The take home for me from Katie Couric's recent report on Lyme disease is that there are still too many unanswered questions. We need more research to understand Lyme, which affects 300,000 victims each year because we don't have answers.
Most of today's governors came in to office standing on a platform full of nice-sounding school reform, but only a very few have delivered anything worth talking about.
Ornithologists may have discovered a rare species of owl in Oman. But there's an even rarer breed of higher education exhilaration in this tiny nation, an excitement that is igniting a flame of hope and possibility in a world that so desperately needs it.
For a first-year student adjusting to life away from home, the smallest inconvenience can feel like a dramatic, earth-shattering event. First-years live in a world of extremes. Many arrive on campus expecting the college experience to be perfect immediately.
We are America. We should cultivate the wit and wisdom of Ben Franklin, the ingenuity of Thomas Alva Edison, the spirit of the Wright brothers. Were they good test-takers? Who knows? Who cares? I bet the guys at Enron and Madoff had great test scores.
Engineering studies can be combined with many other fields. These can include things like medicine, genetics, forestry, marine biology, physics, applied mathematics and computer science. All these lead to varied and interesting skill combinations that can open doors to interesting career paths.
Is grad school worth it? The debate rages, and the economic rewards or ramifications are compared ad nauseam. While I have weighed in on the debate already, I am yet to expand upon the non-financial reasons why graduate school is worth the money.
If we want to strengthen schools serving those most in need, we must strengthen the communities in which they are located. Yet, the trend across the country has been to close "poor performing" schools thus attenuating the community-school connection.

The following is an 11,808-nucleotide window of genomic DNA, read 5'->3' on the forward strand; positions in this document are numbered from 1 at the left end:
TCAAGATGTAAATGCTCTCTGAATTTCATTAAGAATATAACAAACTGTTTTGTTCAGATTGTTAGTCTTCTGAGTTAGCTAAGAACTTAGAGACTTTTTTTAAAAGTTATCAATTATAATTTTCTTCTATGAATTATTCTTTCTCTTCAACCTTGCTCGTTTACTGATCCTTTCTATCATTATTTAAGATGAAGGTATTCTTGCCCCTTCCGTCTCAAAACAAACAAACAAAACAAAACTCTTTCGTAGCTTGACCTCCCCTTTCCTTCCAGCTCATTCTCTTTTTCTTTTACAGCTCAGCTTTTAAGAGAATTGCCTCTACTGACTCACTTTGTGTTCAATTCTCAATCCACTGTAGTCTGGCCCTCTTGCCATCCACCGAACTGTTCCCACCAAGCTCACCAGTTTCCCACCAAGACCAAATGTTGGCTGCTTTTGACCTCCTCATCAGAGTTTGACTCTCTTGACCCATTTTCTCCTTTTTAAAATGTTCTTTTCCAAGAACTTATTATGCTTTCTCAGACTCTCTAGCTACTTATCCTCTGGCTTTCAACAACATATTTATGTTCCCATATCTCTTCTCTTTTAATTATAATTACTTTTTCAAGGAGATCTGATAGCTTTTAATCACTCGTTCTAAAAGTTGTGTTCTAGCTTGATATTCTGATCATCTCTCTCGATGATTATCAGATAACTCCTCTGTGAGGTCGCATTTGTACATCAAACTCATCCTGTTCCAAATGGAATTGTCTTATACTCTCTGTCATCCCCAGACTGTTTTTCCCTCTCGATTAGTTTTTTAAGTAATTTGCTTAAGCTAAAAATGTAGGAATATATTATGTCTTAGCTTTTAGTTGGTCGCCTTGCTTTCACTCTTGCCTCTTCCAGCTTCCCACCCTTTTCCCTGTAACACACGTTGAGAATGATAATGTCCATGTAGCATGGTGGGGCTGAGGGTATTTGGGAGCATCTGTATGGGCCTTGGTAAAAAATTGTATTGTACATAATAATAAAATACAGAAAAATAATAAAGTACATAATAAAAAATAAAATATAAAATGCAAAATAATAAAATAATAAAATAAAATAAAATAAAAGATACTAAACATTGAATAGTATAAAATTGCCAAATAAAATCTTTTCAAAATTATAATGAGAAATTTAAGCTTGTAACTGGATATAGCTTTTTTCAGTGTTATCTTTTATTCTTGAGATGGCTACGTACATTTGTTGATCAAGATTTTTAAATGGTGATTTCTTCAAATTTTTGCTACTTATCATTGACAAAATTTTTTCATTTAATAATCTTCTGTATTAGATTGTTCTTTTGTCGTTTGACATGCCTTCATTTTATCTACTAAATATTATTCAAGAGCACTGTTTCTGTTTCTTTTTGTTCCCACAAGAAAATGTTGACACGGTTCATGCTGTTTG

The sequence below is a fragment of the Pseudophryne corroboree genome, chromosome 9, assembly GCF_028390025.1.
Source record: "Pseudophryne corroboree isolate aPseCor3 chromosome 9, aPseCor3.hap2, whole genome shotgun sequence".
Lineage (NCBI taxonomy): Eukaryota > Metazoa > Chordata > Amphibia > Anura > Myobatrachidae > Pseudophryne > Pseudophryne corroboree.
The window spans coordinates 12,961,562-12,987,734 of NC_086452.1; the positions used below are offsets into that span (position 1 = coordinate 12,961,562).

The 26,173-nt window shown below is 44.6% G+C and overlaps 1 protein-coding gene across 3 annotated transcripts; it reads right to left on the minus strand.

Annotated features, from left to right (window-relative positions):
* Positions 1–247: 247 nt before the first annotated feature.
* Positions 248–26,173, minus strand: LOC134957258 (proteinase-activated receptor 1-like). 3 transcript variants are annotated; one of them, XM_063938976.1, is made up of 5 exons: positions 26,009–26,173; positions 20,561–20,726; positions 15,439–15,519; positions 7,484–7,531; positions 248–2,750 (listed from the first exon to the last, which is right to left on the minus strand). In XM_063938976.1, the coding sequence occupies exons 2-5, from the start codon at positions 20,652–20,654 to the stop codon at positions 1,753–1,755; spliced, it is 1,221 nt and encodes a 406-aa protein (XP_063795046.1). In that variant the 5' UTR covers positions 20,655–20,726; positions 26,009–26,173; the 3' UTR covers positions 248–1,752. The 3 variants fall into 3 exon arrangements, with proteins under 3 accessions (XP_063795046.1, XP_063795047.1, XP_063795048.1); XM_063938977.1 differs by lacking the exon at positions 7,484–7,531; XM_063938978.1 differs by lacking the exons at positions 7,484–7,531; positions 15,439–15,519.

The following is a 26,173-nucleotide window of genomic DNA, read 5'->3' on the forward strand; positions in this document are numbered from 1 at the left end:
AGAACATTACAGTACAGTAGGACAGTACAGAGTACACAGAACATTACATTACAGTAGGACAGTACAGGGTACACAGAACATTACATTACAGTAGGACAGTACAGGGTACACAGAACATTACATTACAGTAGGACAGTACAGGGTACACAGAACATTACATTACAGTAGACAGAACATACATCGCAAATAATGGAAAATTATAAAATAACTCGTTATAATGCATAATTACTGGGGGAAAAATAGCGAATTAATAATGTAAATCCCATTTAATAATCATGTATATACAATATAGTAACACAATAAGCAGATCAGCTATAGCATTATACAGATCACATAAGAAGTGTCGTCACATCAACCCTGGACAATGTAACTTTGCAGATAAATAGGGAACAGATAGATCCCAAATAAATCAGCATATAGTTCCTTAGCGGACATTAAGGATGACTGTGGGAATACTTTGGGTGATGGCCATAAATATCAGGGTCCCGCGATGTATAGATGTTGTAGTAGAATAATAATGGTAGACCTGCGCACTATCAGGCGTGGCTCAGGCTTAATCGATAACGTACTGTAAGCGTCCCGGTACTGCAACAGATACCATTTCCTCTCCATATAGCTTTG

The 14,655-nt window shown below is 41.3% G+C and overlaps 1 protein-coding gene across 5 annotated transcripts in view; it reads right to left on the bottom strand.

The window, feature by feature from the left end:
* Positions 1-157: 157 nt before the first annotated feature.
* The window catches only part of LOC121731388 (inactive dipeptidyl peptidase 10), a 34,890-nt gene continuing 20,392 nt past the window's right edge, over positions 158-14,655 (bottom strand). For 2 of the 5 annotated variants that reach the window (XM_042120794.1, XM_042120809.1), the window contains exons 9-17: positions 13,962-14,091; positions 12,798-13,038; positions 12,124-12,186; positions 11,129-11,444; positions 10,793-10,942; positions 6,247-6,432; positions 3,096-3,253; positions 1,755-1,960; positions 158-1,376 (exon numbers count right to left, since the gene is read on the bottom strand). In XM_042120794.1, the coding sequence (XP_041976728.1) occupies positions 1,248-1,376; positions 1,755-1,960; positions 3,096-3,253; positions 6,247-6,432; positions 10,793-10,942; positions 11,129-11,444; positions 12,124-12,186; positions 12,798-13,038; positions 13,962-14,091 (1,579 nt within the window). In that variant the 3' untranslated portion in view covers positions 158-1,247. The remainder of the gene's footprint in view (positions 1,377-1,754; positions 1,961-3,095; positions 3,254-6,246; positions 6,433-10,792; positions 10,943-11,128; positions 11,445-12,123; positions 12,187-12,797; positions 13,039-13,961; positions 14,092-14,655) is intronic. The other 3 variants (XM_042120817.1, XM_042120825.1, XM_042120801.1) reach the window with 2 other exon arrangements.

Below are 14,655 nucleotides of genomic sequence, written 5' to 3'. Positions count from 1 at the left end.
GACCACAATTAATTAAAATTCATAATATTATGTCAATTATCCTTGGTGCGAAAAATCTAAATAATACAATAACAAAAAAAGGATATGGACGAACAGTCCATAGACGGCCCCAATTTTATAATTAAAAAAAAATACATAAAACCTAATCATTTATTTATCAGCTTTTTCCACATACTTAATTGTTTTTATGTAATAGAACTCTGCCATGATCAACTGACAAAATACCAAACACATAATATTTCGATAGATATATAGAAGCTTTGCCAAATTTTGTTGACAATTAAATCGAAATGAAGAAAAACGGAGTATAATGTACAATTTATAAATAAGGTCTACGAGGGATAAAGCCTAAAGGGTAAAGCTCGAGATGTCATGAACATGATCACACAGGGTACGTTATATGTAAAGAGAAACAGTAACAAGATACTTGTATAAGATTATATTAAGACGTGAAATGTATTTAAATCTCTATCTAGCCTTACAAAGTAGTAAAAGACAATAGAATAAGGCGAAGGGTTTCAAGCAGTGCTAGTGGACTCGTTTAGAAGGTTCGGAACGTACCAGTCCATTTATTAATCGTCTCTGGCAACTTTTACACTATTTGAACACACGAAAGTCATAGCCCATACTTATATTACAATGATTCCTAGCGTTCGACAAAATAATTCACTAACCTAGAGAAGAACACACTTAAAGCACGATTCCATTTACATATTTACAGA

Against all odds, each of the fifty educators profiled is making a lasting positive impact on his or her students; the kind of impact that recasts futures, changes lives, and might just inspire the rest of us to consider a second career in education.
In this new reform effort, what is the end result? How will these reform efforts improve the educational outcomes of students in New York City, or make schools better? In simply creating a new evaluation rubric, exactly how is instruction being improved?
The University of Minnesota recently hosted Sam Daley-Harris, founder of RESULTS. Sam was on a book tour for the 20th edition of Reclaiming Our Democracy, and I prepared for the dialogue between us following his talk.
There's no question that test scores are important, but we cannot ignore the impact that chronic absenteeism has, not only on a young person's academic career, but quite possibly on the rest of his or her life.
Education should be about lifting all of us, especially our children, to greater levels of success. Teachers have a lot of power in what they say and how they react to young minds that are still developing.
Six leading community college organizations have joined forces to address an important yet little-known challenge facing community colleges across the U.S.: the impending departure of hundreds of presidents.
For a little more than a year, I served on the board of a charter school for minority students. I was amazed at how well-funded it was and how many people were feeding at money trough from educational consultants, to building contractors to internet equipment suppliers.
No one knows me here. There are some days when I feel invisible. I can walk around campus without recognizing anybody. To these people, I'm just another student, an anonymous face in the crowd.